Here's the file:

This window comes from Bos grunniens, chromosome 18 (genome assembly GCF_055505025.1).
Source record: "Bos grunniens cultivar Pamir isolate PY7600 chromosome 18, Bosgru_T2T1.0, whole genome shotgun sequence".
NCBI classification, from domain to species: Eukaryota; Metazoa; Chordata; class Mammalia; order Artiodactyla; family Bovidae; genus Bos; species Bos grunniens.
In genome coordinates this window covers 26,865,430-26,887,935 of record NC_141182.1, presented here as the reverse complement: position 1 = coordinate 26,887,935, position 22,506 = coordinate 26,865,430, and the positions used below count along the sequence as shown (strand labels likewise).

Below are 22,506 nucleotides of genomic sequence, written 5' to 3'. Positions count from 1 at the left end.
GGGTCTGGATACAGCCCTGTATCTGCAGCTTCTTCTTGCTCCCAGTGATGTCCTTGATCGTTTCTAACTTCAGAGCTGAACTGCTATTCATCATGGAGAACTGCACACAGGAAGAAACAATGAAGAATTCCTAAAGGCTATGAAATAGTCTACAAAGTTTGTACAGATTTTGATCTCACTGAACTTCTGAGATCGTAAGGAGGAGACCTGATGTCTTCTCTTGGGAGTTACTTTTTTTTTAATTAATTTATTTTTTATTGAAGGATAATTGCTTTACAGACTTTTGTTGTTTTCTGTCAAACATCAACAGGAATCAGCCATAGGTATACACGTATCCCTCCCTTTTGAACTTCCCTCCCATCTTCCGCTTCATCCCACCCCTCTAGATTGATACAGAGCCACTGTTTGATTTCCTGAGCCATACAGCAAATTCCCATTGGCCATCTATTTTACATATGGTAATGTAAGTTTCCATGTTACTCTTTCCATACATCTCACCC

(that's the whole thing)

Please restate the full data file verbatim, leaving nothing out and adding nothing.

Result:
This window comes from Bos grunniens, chromosome 18 (genome assembly GCF_055505025.1).
Source record: "Bos grunniens cultivar Pamir isolate PY7600 chromosome 18, Bosgru_T2T1.0, whole genome shotgun sequence".
NCBI classification, from domain to species: Eukaryota; Metazoa; Chordata; class Mammalia; order Artiodactyla; family Bovidae; genus Bos; species Bos grunniens.
In genome coordinates this window covers 26,865,430-26,887,935 of record NC_141182.1, presented here as the reverse complement: position 1 = coordinate 26,887,935, position 22,506 = coordinate 26,865,430, and the positions used below count along the sequence as shown (strand labels likewise).

Below are 22,506 nucleotides of genomic sequence, written 5' to 3'. Positions count from 1 at the left end.
GGGTCTGGATACAGCCCTGTATCTGCAGCTTCTTCTTGCTCCCAGTGATGTCCTTGATCGTTTCTAACTTCAGAGCTGAACTGCTATTCATCATGGAGAACTGCACACAGGAAGAAACAATGAAGAATTCCTAAAGGCTATGAAATAGTCTACAAAGTTTGTACAGATTTTGATCTCACTGAACTTCTGAGATCGTAAGGAGGAGACCTGATGTCTTCTCTTGGGAGTTACTTTTTTTTTAATTAATTTATTTTTTATTGAAGGATAATTGCTTTACAGACTTTTGTTGTTTTCTGTCAAACATCAACAGGAATCAGCCATAGGTATACACGTATCCCTCCCTTTTGAACTTCCCTCCCATCTTCCGCTTCATCCCACCCCTCTAGATTGATACAGAGCCACTGTTTGATTTCCTGAGCCATACAGCAAATTCCCATTGGCCATCTATTTTACATATGGTAATGTAAGTTTCCATGTTACTCTTTCCATACATCTCACCC